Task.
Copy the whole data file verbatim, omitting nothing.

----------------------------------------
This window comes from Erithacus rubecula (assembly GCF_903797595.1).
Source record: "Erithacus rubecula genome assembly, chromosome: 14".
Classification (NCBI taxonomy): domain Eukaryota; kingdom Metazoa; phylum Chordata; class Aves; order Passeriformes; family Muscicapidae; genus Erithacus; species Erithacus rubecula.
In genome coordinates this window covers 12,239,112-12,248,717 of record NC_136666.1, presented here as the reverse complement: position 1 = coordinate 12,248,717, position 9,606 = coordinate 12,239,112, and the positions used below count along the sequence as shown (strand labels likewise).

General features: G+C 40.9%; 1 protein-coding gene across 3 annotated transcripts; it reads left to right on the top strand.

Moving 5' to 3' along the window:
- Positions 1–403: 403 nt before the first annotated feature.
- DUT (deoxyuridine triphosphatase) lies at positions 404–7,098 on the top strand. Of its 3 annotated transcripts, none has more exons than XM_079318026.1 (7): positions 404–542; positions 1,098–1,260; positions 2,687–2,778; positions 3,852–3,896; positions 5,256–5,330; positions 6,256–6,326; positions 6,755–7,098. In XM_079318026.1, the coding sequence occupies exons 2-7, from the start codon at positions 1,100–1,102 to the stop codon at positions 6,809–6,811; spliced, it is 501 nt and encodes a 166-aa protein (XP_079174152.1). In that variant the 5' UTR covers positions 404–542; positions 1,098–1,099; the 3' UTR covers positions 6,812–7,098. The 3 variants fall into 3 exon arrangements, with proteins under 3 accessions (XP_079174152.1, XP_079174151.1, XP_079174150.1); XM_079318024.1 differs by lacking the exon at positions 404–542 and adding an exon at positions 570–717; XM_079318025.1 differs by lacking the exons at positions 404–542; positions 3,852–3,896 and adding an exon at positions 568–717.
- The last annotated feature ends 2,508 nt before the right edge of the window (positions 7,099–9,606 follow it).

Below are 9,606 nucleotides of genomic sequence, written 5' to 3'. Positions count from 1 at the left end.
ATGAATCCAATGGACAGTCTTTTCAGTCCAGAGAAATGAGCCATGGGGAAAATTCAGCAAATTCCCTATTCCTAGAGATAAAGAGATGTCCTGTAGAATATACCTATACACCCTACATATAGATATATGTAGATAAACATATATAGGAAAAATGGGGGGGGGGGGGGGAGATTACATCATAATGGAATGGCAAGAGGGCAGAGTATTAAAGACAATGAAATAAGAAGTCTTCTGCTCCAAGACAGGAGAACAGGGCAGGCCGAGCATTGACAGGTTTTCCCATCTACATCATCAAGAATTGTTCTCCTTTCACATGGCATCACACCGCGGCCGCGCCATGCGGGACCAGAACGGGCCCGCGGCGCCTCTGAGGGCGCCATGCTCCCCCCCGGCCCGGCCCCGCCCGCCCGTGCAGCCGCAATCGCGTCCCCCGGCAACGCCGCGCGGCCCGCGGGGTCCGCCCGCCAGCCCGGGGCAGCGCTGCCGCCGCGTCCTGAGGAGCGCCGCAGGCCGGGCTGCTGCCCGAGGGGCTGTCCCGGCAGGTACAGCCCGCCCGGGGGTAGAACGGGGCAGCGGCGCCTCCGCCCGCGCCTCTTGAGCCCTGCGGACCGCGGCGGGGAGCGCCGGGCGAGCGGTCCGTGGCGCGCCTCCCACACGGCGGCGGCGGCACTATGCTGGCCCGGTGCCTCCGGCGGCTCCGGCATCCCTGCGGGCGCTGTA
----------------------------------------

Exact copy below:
This window comes from Erithacus rubecula (assembly GCF_903797595.1).
Source record: "Erithacus rubecula genome assembly, chromosome: 14".
Classification (NCBI taxonomy): domain Eukaryota; kingdom Metazoa; phylum Chordata; class Aves; order Passeriformes; family Muscicapidae; genus Erithacus; species Erithacus rubecula.
In genome coordinates this window covers 12,239,112-12,248,717 of record NC_136666.1, presented here as the reverse complement: position 1 = coordinate 12,248,717, position 9,606 = coordinate 12,239,112, and the positions used below count along the sequence as shown (strand labels likewise).

General features: G+C 40.9%; 1 protein-coding gene across 3 annotated transcripts; it reads left to right on the top strand.

Moving 5' to 3' along the window:
- Positions 1–403: 403 nt before the first annotated feature.
- DUT (deoxyuridine triphosphatase) lies at positions 404–7,098 on the top strand. Of its 3 annotated transcripts, none has more exons than XM_079318026.1 (7): positions 404–542; positions 1,098–1,260; positions 2,687–2,778; positions 3,852–3,896; positions 5,256–5,330; positions 6,256–6,326; positions 6,755–7,098. In XM_079318026.1, the coding sequence occupies exons 2-7, from the start codon at positions 1,100–1,102 to the stop codon at positions 6,809–6,811; spliced, it is 501 nt and encodes a 166-aa protein (XP_079174152.1). In that variant the 5' UTR covers positions 404–542; positions 1,098–1,099; the 3' UTR covers positions 6,812–7,098. The 3 variants fall into 3 exon arrangements, with proteins under 3 accessions (XP_079174152.1, XP_079174151.1, XP_079174150.1); XM_079318024.1 differs by lacking the exon at positions 404–542 and adding an exon at positions 570–717; XM_079318025.1 differs by lacking the exons at positions 404–542; positions 3,852–3,896 and adding an exon at positions 568–717.
- The last annotated feature ends 2,508 nt before the right edge of the window (positions 7,099–9,606 follow it).

Below are 9,606 nucleotides of genomic sequence, written 5' to 3'. Positions count from 1 at the left end.
ATGAATCCAATGGACAGTCTTTTCAGTCCAGAGAAATGAGCCATGGGGAAAATTCAGCAAATTCCCTATTCCTAGAGATAAAGAGATGTCCTGTAGAATATACCTATACACCCTACATATAGATATATGTAGATAAACATATATAGGAAAAATGGGGGGGGGGGGGGGAGATTACATCATAATGGAATGGCAAGAGGGCAGAGTATTAAAGACAATGAAATAAGAAGTCTTCTGCTCCAAGACAGGAGAACAGGGCAGGCCGAGCATTGACAGGTTTTCCCATCTACATCATCAAGAATTGTTCTCCTTTCACATGGCATCACACCGCGGCCGCGCCATGCGGGACCAGAACGGGCCCGCGGCGCCTCTGAGGGCGCCATGCTCCCCCCCGGCCCGGCCCCGCCCGCCCGTGCAGCCGCAATCGCGTCCCCCGGCAACGCCGCGCGGCCCGCGGGGTCCGCCCGCCAGCCCGGGGCAGCGCTGCCGCCGCGTCCTGAGGAGCGCCGCAGGCCGGGCTGCTGCCCGAGGGGCTGTCCCGGCAGGTACAGCCCGCCCGGGGGTAGAACGGGGCAGCGGCGCCTCCGCCCGCGCCTCTTGAGCCCTGCGGACCGCGGCGGGGAGCGCCGGGCGAGCGGTCCGTGGCGCGCCTCCCACACGGCGGCGGCGGCACTATGCTGGCCCGGTGCCTCCGGCGGCTCCGGCATCCCTGCGGGCGCTGTA